From the late 1980s to early 1990s, several turn of events have shifted the Chinese contemporary art scene into an unprecedented new course. Most decisively, the helplessness and disappointment felt by the local community after the political turmoil of 1989 have influenced many artists to create new symbols and images in reflecting the changing society in China. Among this spur of creations was the rise of “Political Pop” and “Cynical Realism”, the two fundamental and influential movements that fully encapsulated the entire mental outlook of the Chinese generation. While the term “Cynical Realism” first came to rise with Li Xianting’s essay “The Ennui of Today Chinese Art- Cynical Realism” in early 1992, Liu Wei and Fang Lijun had, in fact, already showcased groups of works in their first joint private exhibition at a Beijing apartment in March of 1991, exemplifying the unparalleled vision and determination of the two relatively unknown young artists. Looking back, their subsequent exhibition at the Wan Shousi- Beijing Capital Museum, in which this lot was shown, was certainly anticipated to be a major turning point in the two artists’ careers. The pair was first invited in 1991 by Enrico Perlo from the Italian Embassy and art historian Francesca Dal Lago to participate in this independent exhibition. The group only had a genuine hope of creating change in the local art scene, and without much funding, they were to rely on themselves to print, photocopy, and staple their own exhibition pamphlets in an office.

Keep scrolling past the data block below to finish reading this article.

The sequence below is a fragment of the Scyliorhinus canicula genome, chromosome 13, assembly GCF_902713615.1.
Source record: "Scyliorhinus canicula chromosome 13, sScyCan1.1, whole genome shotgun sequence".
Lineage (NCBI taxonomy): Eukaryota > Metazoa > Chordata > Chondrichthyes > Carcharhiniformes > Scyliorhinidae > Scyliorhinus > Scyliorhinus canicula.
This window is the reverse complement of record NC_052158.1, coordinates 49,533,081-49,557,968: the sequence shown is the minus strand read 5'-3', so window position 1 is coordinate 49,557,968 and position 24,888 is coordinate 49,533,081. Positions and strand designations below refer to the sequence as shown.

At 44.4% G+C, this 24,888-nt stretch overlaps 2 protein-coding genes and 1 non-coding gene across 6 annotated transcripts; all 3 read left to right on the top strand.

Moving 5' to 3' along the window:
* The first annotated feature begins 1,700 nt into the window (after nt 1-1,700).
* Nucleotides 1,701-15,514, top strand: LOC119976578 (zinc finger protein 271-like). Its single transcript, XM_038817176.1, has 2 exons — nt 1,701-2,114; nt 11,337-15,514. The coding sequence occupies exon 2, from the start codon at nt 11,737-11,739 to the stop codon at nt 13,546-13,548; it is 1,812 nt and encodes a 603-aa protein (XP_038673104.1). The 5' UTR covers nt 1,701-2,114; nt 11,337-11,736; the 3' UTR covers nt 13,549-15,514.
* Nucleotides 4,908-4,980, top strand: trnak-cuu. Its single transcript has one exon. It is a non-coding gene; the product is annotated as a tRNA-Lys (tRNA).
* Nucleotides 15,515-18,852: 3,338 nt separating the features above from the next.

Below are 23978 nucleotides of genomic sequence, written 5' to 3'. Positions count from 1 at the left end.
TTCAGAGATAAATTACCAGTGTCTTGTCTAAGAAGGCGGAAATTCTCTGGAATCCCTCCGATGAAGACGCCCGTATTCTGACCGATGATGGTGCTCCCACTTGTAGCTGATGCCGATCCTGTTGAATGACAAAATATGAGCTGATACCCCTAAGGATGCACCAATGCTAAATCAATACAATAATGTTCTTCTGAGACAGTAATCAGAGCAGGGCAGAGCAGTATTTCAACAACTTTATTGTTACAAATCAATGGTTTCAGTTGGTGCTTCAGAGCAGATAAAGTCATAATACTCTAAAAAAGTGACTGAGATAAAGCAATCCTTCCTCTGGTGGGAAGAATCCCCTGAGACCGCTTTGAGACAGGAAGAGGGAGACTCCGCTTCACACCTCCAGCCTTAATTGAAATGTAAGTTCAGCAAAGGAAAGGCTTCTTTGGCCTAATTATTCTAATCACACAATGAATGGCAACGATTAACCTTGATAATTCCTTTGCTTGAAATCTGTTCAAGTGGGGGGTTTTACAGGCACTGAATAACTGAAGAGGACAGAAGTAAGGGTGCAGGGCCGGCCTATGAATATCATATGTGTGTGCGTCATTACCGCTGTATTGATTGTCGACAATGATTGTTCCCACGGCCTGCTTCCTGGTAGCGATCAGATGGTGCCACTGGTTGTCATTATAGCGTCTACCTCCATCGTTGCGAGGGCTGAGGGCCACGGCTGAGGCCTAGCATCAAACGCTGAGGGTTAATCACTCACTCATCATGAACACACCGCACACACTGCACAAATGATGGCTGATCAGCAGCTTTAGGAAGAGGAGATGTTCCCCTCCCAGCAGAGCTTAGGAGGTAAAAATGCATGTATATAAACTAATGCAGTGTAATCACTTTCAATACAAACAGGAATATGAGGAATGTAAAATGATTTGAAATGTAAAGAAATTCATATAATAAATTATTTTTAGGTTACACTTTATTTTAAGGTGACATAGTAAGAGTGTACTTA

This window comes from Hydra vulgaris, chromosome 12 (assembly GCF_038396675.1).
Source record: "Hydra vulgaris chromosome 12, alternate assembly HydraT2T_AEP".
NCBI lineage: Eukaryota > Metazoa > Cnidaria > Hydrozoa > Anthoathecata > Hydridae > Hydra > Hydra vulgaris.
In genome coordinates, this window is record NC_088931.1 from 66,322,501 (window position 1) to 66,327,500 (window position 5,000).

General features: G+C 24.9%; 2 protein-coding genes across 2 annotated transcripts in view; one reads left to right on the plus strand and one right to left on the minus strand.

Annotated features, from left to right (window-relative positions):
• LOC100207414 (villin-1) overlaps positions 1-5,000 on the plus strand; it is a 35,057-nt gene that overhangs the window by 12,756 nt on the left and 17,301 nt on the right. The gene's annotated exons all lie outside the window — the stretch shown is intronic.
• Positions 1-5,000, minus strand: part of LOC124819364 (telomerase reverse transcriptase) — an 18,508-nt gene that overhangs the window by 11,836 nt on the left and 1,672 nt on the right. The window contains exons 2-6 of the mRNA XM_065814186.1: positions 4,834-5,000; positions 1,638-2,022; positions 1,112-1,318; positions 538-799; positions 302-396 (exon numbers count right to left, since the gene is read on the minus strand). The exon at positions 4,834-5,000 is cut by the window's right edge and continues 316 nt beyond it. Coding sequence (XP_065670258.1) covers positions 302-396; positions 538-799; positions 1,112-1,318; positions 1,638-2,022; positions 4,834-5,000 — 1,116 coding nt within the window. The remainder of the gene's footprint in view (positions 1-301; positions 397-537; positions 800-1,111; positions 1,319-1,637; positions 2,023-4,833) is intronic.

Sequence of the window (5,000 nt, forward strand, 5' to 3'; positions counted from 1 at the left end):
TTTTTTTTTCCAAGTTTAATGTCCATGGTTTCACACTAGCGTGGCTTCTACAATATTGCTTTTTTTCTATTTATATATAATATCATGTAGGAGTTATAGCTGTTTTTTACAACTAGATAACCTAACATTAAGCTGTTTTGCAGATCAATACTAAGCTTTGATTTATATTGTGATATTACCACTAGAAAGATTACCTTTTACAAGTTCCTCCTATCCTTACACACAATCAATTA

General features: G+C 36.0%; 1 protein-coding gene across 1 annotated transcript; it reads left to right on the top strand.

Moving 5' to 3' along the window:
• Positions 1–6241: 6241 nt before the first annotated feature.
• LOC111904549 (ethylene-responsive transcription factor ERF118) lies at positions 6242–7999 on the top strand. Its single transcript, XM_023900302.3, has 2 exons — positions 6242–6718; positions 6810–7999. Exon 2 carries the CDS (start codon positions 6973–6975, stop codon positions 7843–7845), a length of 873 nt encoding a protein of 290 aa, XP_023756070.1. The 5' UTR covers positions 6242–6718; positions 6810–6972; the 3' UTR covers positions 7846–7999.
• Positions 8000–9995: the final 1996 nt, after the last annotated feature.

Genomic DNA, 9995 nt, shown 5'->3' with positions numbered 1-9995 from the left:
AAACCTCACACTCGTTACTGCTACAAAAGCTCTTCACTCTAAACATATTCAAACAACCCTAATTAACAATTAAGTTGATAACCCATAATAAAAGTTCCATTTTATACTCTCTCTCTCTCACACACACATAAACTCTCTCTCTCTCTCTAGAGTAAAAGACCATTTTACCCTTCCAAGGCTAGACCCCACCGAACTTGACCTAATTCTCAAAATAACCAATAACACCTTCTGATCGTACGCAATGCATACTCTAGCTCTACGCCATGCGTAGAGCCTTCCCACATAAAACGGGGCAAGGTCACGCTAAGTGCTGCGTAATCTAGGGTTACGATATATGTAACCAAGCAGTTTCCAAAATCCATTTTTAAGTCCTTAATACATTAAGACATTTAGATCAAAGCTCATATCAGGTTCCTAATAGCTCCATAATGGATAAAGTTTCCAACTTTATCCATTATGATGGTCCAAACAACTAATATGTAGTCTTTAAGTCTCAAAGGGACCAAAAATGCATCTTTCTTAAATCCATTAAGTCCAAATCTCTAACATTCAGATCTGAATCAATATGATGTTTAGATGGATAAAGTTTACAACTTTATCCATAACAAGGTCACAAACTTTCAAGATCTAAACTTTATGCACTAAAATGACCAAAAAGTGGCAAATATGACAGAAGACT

The opening of the exhibition in April 1992 ultimately became a core milestone within the history of Chinese contemporary art, marking the beginning of Cynical Realism. It was in this exhibition’s pamphlet where notable art critic Li Xianting commented, “I call the new realistic current that has emerged in Beijing since 1988 and 1989 ‘wanshi’ realism which in English means cynical, due to its mocking, ironic, sarcastic way of looking at reality and at life. It expresses a new cultural leaning of rebellion against the modernistic trend of the 1980s.”1 Though it was held for only six days and without the aid of signs in front, the powerful implication of the works on view, and especially the lot on offer, was enough to capture the attention from the local and international art world. Among them was the Hong Kong gallery-owner Chang Tsong-Zung, who invited Liu Wei to participate in the exhibition “China’s New Art Post-89,” which toured internationally in 1993. Afterwards, the artist was invited to other major international events, such as the 1993 and 1995 Venice Biennales and the 1994 São Paulo Biennial, becoming a leading figure of contemporary Chinese art on the international front. This can all contributed to the birth of the Revolutionary Family series, illustrating Liu’s determined stance in moving away from all preexisting academic framework, and in doing so, successfully developing his own visual language that would exude an endless influence in the later generations of Chinese artists.